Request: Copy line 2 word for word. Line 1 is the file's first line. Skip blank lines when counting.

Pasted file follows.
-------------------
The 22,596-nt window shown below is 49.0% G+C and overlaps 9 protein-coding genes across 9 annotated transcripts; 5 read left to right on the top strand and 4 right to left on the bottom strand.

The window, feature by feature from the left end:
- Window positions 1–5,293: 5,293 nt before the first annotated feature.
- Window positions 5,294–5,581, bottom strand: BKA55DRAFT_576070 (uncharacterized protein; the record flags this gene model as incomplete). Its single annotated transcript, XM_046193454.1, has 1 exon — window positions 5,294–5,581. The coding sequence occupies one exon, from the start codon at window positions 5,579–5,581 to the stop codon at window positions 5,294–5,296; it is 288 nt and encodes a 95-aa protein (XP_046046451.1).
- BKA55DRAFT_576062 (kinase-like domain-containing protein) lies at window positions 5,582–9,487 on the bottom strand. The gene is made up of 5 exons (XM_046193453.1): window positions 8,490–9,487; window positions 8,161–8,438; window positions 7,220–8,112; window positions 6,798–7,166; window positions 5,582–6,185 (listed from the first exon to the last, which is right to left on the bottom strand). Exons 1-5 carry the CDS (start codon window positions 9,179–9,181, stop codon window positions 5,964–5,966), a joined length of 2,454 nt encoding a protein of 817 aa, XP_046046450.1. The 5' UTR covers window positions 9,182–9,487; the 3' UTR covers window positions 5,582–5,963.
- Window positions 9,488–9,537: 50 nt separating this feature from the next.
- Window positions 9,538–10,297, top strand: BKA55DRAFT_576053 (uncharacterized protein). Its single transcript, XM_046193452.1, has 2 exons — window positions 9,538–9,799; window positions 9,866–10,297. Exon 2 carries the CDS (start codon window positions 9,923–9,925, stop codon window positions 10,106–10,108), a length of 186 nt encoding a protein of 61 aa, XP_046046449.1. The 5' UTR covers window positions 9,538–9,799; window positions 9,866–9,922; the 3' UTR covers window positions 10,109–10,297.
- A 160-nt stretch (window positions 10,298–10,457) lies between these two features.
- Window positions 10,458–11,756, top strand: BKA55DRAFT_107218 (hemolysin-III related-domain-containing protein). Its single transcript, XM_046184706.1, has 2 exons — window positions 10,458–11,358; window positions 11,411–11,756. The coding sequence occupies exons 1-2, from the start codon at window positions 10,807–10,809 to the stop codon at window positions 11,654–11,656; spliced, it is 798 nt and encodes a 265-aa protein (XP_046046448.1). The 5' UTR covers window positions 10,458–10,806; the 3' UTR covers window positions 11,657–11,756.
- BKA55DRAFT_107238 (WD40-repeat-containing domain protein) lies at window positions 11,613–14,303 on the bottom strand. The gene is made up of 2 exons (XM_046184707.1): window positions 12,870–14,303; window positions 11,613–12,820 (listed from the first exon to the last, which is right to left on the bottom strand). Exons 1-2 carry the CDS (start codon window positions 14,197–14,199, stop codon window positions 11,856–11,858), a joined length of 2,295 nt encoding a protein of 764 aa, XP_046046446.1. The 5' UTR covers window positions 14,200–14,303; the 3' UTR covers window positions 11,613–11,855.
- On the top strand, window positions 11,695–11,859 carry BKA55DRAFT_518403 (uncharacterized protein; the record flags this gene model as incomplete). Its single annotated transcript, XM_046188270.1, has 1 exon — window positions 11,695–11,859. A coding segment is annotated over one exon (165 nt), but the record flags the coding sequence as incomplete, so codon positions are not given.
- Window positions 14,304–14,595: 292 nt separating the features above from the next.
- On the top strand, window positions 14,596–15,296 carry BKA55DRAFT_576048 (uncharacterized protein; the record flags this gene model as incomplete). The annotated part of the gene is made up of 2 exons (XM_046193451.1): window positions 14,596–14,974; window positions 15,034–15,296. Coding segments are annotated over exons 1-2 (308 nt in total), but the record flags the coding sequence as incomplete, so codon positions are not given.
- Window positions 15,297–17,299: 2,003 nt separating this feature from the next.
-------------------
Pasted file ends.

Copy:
The window, feature by feature from the left end: